Jill Talbot’s column, The Last Year, traces the moments before her daughter leaves for college. It has run every Friday this month, and will return for a month each in the winter, spring, and summer. The next installment will arrive the first Friday of January.
My mother bought the kitchen table in 1969. It’s dark maple, four chairs, their backs a row of five slats. The etchings of my math homework mark the wood, but the busiest scratches cover the space between my parents’ seats, like the ghosts of all they passed across the table and what they must have said. My mother always sat across from me, my father to my left, and eventually my daughter, Indie, sat across from my father. When he died suddenly in 2017, my mother sat in her chair at the table calling friends, one by one, to tell them he was gone. I don’t remember eating at the table after that. On the morning after my mother’s funeral a little over a year later, I sat in my chair at the table writing checks, paying her bills, signing her name.
In January, Indie and I left my parents’ house for the last time. A house built when I was nine, in 1979. I remember walking through it when it was only a concrete slab and a fireplace. That afternoon, as I moved to stand in the door of each room, I kept saying thank you as if my parents were there, as if they could hear me. All the furniture and the décor was still intact, the way I wanted to remember the house. Indie and I packed up my childhood bedroom suite, my father’s chair, his cherrywood stereo console, boxes of my mother’s belongings, her two white suitcases (a high school graduation present from 1963), and the kitchen table. Left the rest for the estate sale. When I closed the back door for the last time, I was forty-nine. Indie considered it her childhood home, too, the only one that had been consistent throughout her life. She was sixteen.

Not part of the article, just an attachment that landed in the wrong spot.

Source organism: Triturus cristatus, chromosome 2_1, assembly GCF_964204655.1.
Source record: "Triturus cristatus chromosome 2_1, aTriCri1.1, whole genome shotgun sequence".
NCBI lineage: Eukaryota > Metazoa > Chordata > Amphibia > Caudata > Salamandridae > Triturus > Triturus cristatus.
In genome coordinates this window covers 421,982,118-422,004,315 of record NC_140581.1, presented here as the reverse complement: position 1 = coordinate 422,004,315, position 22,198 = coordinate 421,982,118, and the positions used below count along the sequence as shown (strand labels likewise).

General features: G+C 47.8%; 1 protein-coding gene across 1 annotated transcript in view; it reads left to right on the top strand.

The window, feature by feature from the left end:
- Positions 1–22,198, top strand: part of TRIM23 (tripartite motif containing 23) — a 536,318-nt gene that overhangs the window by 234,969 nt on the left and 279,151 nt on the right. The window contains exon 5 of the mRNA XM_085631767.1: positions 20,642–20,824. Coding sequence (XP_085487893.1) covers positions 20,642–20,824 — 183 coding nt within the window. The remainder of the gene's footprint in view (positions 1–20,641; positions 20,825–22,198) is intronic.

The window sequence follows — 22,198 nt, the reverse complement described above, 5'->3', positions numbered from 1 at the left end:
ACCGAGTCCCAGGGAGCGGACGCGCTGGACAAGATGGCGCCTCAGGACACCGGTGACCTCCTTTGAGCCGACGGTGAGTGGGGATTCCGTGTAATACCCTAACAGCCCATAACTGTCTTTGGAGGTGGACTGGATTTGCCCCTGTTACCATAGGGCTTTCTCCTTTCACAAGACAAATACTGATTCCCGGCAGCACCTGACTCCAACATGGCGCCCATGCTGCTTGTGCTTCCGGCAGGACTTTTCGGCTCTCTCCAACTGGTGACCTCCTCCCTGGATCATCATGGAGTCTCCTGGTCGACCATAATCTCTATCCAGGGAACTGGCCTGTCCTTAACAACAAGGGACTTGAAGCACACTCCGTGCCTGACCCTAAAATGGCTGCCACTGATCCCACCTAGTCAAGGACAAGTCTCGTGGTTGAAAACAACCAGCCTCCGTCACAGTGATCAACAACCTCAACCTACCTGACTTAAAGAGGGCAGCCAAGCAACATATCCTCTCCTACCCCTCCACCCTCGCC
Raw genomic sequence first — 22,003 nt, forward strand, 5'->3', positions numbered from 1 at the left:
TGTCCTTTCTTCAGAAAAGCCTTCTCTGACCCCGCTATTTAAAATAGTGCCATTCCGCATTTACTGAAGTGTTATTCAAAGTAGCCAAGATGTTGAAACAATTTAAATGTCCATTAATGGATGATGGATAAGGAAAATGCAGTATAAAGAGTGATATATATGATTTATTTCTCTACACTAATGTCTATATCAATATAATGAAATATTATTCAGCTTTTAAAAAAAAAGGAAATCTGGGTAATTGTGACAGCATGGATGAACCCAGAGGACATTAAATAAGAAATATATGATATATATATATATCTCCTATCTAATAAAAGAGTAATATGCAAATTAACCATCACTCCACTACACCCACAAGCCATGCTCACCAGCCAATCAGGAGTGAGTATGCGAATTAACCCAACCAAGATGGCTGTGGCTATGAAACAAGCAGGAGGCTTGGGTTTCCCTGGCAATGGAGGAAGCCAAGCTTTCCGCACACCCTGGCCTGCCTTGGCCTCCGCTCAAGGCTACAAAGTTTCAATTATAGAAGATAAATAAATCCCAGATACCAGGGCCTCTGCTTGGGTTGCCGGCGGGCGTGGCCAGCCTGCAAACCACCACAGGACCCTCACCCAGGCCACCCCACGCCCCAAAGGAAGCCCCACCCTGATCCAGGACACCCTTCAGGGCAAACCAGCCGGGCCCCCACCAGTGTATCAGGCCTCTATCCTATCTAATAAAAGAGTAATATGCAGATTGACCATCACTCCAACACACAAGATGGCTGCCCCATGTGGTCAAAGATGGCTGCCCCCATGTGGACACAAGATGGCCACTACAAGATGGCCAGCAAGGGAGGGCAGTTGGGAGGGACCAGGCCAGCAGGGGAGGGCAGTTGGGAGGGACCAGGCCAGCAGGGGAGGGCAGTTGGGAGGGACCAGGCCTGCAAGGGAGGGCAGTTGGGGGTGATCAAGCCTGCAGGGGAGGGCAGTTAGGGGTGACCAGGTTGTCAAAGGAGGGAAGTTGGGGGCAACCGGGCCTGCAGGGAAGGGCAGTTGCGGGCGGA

Yesterday, for the first time since we had moved the kitchen table into our apartment, she and I sat down to eat at it. It had taken us ten months. Indie stood with a hand on the back of her chair and asked, “How do the seats work here?” I set down the placemats: “We sit where we always sat.”
In 2007, when we moved to Stillwater, Oklahoma, Indie was five. Back then, her bright blonde bob was always tousled. She had her own room in the duplex I rented, but she never slept in it. For four years, she slept close to me on the futon a friend had given us on his way out of town. The day I signed the lease on the hood of the manager’s truck, she looked over at the front door and muttered something about the past tenants, a brick through the front window. Later, Indie picked up half a brick in the yard, and for as long as we lived there, we’d find the glass, piece after piece.